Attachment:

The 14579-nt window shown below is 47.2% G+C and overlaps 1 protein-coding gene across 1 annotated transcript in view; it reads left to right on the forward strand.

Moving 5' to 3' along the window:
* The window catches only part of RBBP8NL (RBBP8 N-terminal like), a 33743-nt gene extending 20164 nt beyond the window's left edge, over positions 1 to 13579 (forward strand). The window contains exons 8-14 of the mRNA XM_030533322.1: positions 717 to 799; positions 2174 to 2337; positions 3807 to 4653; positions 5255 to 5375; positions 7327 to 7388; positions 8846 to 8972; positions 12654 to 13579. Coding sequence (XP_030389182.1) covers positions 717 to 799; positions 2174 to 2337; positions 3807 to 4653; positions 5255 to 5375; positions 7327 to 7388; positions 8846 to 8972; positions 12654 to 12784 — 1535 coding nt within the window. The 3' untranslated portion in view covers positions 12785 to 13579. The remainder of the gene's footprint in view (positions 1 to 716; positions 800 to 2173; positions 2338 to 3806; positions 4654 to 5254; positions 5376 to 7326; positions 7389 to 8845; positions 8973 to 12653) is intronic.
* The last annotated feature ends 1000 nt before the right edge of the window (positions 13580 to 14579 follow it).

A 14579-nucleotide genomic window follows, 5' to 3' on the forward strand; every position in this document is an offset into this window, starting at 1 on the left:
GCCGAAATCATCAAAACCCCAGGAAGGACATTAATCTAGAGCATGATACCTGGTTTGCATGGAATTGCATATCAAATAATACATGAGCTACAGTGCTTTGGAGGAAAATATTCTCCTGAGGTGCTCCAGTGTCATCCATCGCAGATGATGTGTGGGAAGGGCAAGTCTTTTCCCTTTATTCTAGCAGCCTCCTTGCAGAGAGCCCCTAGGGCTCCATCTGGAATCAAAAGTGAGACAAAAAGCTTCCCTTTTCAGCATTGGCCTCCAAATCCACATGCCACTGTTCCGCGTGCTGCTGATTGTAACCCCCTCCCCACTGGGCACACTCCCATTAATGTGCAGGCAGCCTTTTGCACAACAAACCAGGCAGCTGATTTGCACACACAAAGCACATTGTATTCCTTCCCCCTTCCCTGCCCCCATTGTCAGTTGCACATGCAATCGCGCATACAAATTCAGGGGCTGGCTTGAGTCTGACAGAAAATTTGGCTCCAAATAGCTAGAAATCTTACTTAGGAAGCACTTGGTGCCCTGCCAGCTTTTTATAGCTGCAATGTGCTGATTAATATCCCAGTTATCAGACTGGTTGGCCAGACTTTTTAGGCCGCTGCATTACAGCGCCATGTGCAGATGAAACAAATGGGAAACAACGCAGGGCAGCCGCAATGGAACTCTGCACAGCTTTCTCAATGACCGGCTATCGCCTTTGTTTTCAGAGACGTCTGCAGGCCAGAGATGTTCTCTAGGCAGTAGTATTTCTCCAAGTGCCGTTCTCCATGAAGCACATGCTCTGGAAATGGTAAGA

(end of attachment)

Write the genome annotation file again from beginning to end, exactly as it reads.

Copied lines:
The 14579-nt window shown below is 47.2% G+C and overlaps 1 protein-coding gene across 1 annotated transcript in view; it reads left to right on the forward strand.

Moving 5' to 3' along the window:
* The window catches only part of RBBP8NL (RBBP8 N-terminal like), a 33743-nt gene extending 20164 nt beyond the window's left edge, over positions 1 to 13579 (forward strand). The window contains exons 8-14 of the mRNA XM_030533322.1: positions 717 to 799; positions 2174 to 2337; positions 3807 to 4653; positions 5255 to 5375; positions 7327 to 7388; positions 8846 to 8972; positions 12654 to 13579. Coding sequence (XP_030389182.1) covers positions 717 to 799; positions 2174 to 2337; positions 3807 to 4653; positions 5255 to 5375; positions 7327 to 7388; positions 8846 to 8972; positions 12654 to 12784 — 1535 coding nt within the window. The 3' untranslated portion in view covers positions 12785 to 13579. The remainder of the gene's footprint in view (positions 1 to 716; positions 800 to 2173; positions 2338 to 3806; positions 4654 to 5254; positions 5376 to 7326; positions 7389 to 8845; positions 8973 to 12653) is intronic.
* The last annotated feature ends 1000 nt before the right edge of the window (positions 13580 to 14579 follow it).

A 14579-nucleotide genomic window follows, 5' to 3' on the forward strand; every position in this document is an offset into this window, starting at 1 on the left:
GCCGAAATCATCAAAACCCCAGGAAGGACATTAATCTAGAGCATGATACCTGGTTTGCATGGAATTGCATATCAAATAATACATGAGCTACAGTGCTTTGGAGGAAAATATTCTCCTGAGGTGCTCCAGTGTCATCCATCGCAGATGATGTGTGGGAAGGGCAAGTCTTTTCCCTTTATTCTAGCAGCCTCCTTGCAGAGAGCCCCTAGGGCTCCATCTGGAATCAAAAGTGAGACAAAAAGCTTCCCTTTTCAGCATTGGCCTCCAAATCCACATGCCACTGTTCCGCGTGCTGCTGATTGTAACCCCCTCCCCACTGGGCACACTCCCATTAATGTGCAGGCAGCCTTTTGCACAACAAACCAGGCAGCTGATTTGCACACACAAAGCACATTGTATTCCTTCCCCCTTCCCTGCCCCCATTGTCAGTTGCACATGCAATCGCGCATACAAATTCAGGGGCTGGCTTGAGTCTGACAGAAAATTTGGCTCCAAATAGCTAGAAATCTTACTTAGGAAGCACTTGGTGCCCTGCCAGCTTTTTATAGCTGCAATGTGCTGATTAATATCCCAGTTATCAGACTGGTTGGCCAGACTTTTTAGGCCGCTGCATTACAGCGCCATGTGCAGATGAAACAAATGGGAAACAACGCAGGGCAGCCGCAATGGAACTCTGCACAGCTTTCTCAATGACCGGCTATCGCCTTTGTTTTCAGAGACGTCTGCAGGCCAGAGATGTTCTCTAGGCAGTAGTATTTCTCCAAGTGCCGTTCTCCATGAAGCACATGCTCTGGAAATGGTAAGA